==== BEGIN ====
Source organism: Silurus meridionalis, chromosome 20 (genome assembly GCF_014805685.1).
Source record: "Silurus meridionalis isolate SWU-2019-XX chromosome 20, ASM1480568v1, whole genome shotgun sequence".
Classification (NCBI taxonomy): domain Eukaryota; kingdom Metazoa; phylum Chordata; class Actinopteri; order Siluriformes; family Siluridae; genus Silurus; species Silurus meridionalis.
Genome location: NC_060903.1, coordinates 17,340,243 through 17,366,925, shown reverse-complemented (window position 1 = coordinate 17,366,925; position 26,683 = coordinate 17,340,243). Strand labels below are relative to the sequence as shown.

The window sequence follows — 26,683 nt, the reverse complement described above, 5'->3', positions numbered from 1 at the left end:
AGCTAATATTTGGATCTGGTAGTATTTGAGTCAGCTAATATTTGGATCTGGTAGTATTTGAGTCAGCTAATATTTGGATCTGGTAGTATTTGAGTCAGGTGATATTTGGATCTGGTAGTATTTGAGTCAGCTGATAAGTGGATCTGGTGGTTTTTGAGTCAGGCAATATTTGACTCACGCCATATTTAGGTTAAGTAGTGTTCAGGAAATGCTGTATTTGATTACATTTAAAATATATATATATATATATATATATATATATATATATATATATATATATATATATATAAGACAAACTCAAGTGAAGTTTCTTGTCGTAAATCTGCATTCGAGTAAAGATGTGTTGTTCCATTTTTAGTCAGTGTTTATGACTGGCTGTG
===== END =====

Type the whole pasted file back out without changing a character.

Source organism: Silurus meridionalis, chromosome 20 (genome assembly GCF_014805685.1).
Source record: "Silurus meridionalis isolate SWU-2019-XX chromosome 20, ASM1480568v1, whole genome shotgun sequence".
Classification (NCBI taxonomy): domain Eukaryota; kingdom Metazoa; phylum Chordata; class Actinopteri; order Siluriformes; family Siluridae; genus Silurus; species Silurus meridionalis.
Genome location: NC_060903.1, coordinates 17,340,243 through 17,366,925, shown reverse-complemented (window position 1 = coordinate 17,366,925; position 26,683 = coordinate 17,340,243). Strand labels below are relative to the sequence as shown.

The window sequence follows — 26,683 nt, the reverse complement described above, 5'->3', positions numbered from 1 at the left end:
AGCTAATATTTGGATCTGGTAGTATTTGAGTCAGCTAATATTTGGATCTGGTAGTATTTGAGTCAGCTAATATTTGGATCTGGTAGTATTTGAGTCAGGTGATATTTGGATCTGGTAGTATTTGAGTCAGCTGATAAGTGGATCTGGTGGTTTTTGAGTCAGGCAATATTTGACTCACGCCATATTTAGGTTAAGTAGTGTTCAGGAAATGCTGTATTTGATTACATTTAAAATATATATATATATATATATATATATATATATATATATATATATATATATATATATAAGACAAACTCAAGTGAAGTTTCTTGTCGTAAATCTGCATTCGAGTAAAGATGTGTTGTTCCATTTTTAGTCAGTGTTTATGACTGGCTGTG